Running Sessions

When we define a Ferrite program with Rust expressions like let program: Session<...> = ..., the program is not executed until we run it at a later time. Ferrite provides two public functions, run_session and run_session_with_result to execute the Ferrite programs.


async fn run_session(session: Session<End>)

run_session is an async function that accepts a Ferrite program of type Session<End>, and blocks until the program has finished executed.

Since run_session requires the offered protocol to be End, this means that we cannot use it to execute Ferrite programs that offer other protocols, such as ReceiveValue<String, End>. Intuitively, this is because Ferrite cannot know in general how to run Ferrite programs offering any protocol. For instance, how are we supposed to finish run a Ferrite program that offers ReceiveValue<String, End>, if we do not have any string value to send to it?


fn apply_channel<A: Protocol, B: Protocol>(
  f: Session<ReceiveChannel<A, B>>,
  a: Session<A>,
) -> Session<B>

While we cannot execute Ferrite programs offering protocols other than End, we can link that Ferrite program with another program so that as a whole, the resulting Ferrite would offer the protocol End. We have seen one such example of linking hello_provider with hello_client using apply_channel in the previous chapter.

In general, if we have a provider that offers the protocol A, and a client that offers the protocol ReceiveChannel<A, B>, we can call apply_channel(client, provider) to get a new program that would spawn the provider, and forwards the offered channel to the client.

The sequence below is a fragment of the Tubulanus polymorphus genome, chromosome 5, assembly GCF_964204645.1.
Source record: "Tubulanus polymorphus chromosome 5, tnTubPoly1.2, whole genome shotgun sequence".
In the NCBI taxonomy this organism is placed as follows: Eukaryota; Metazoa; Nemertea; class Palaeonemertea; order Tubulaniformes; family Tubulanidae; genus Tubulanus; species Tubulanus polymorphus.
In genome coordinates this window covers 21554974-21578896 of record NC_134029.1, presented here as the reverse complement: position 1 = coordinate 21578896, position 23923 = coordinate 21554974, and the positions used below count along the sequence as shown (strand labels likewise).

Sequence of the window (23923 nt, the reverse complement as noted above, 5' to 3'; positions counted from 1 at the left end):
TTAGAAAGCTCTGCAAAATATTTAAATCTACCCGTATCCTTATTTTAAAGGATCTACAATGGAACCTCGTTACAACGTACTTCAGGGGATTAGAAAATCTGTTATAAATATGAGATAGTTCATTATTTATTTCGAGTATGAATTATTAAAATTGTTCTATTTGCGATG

When we have a Ferrite program that offers protocols like ReceiveValue<i32, End>, we could also write another program that include the first program directly using include_session and interacts with it. This allows us to write new Ferrite programs that offer End if we knows how to interact with the original program.

As an example, consider a show_number program that receives an integer and then prints out the value it receives:

  let show_number: Session<ReceiveValue<i32, End>> = receive_value(|x| {
    println!("The magic number is: {}", x);

We cannot run show_number directly, because it expects an integer to be sent to it. But we can now write a main program that includes show_number as follows:

  let main: Session<End> = include_session(show_number, |chan| {
    send_value_to(chan, 42, wait(chan, terminate()))


We call include_session by passing it the original show_number program that we want to include. We also pass it a continuation closure, which gives us a channel variable chan that binds to the channel offered by show_number. We then sends the number 42 to chan, wait for it to terminate, and then terminate main.

Because the protocol offered by main is End, we can now run the full program using run_session.


async fn run_session_with_result<T: Send + 'static>(
  session: Session<SendValue<T, End>>
) -> T

Although in general Ferrite can only run programs offering End, there is another special case that Ferrite knows how to handle, which is programs that offer protocol in the form SendValue<T, A>. In this case, Ferrite knows to receive the value sent by the program, then wait for the program to terminate before returning the received value to the caller.

It is often more practical to use run_session_with_result instead of run_session, because we may want to write Rust programs that spawn Ferrite processes, then wait for some result to return.

We have seen an example use of run_session_with_result with the hello provider, which we get back the result "Hello World!" string sent by the Ferrite program.